"It could cost millions:"xQc counterclaims Olympic DMCA citing fair use

Source: xQc


xQc was briefly banned from Twitch last week after he streamed several Olympic highlight videos with his own commentary on his channel. While he has since been unbanned, the situation is not over, as xQc is countering the copyright claim and standing his ground for fair use in the process. Next, the International Olympic Committee will either sue xQc or let the matter die.



"I was doing the Olympics, and I was doing some react content, and then I got striked," the streamed said on stream Sunday. "Normally strikes don't get you banned, but because its a live strike they ban you so there is no further damage, or whatever. . . normally its 24 hours, but for some reason this time for me it was a two-day ban. . . Then I looked at it, and I talked to my team and asked "can you do anything about this, two days seems like a crazy amount of time for this."


He went on to explain, "we issued a counter-claim, which is pretty ballsy. . . this is transformative content, this is fair use and this is not what you guys claim it is. So we counter-claimed it, which removes the strike, but we are fighting back. If this escalates, it will get crazy."


He continued, "my lawyer said . . . it could cost millions."


Fair use is an American legal doctrine that states people are able to use unlicensed copyrighted works for non-commercial and commercial purposes under some narrowly defined circumstances. Fair use is commonly used as a defense for online content creators who comment, critique, parody, or otherwise transform an original work in their content without paying the original creator to use their work.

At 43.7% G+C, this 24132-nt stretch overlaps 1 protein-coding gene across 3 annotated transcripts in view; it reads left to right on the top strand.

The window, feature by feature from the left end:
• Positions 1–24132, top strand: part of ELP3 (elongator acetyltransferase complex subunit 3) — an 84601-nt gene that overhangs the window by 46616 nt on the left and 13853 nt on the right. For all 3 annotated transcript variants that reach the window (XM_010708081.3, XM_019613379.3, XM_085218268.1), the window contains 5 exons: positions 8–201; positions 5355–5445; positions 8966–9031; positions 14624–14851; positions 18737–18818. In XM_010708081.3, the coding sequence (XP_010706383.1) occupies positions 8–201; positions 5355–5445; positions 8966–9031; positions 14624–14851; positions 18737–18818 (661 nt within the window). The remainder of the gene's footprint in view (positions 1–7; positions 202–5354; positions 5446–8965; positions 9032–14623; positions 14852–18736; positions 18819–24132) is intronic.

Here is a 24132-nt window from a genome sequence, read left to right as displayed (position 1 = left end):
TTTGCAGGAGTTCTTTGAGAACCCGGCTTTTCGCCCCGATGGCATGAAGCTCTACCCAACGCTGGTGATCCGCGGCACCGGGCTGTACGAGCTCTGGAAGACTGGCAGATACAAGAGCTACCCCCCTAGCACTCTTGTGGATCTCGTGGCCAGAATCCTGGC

According to the US Copyright Office, fair use is judged upon four factors:


  1. The purpose and character of the use
  2. the nature of the copyrighted work
  3. the amount and substantiality of the portion taken
  4. the effect of the use upon the potential market


Based on the comments made by xQc, his position is that his reaction to the Olympics constitutes commentary and is thereby transformative. A number of well-known YouTubers, including H3 Productions and Jim Sterling, have successfully litigated their own copyright lawsuits using similar defenses in the past. Of course, every case has a unique set of facts and circumstances. 


Ryan Morrison, AKA the Video Game Attorney, took to Twitter on Sunday to offer some clarification about xQc's legal situation and to warn others not to automatically counter DMCAs without speaking with an attorney first.


"We see countless DMCAs come in for our clients, and we normally advise not to counter due to the extreme risks," Morrison explained on Twitter. "We discussed all options with Felix and he is confident, as are we, that the content in question was fair use. As such, he made the call to take a stand. When you counter a DMCA, the rights holder's only option is to sue you. As such, Felix is taking on an incredible risk to stand up for what is right here. That said, DO NOT COUNTER your own DMCAs without speaking to an attorney. Even if you are right, it can be VERY costly to win."



He concluded, "We are not suing anyone here, and we expect the IOC to make the right decision and let this die. If that is the case, this is a done deal and nothing more to the story. However, we are ready to defend Felix no matter how they choose to proceed."


By inviting a lawsuit from the IOC, xQc is taking a stand for fair use and drawing a line in the sand for the Twitch react meta. We will have to wait and see if the IOC backs off their claim as Morrison has suggested they should, or if we have a court battle on our hands. If a lawsuit were to materialize, it could have major implications for the precedent surrounding live streamers' right to watch and react to other people's content.

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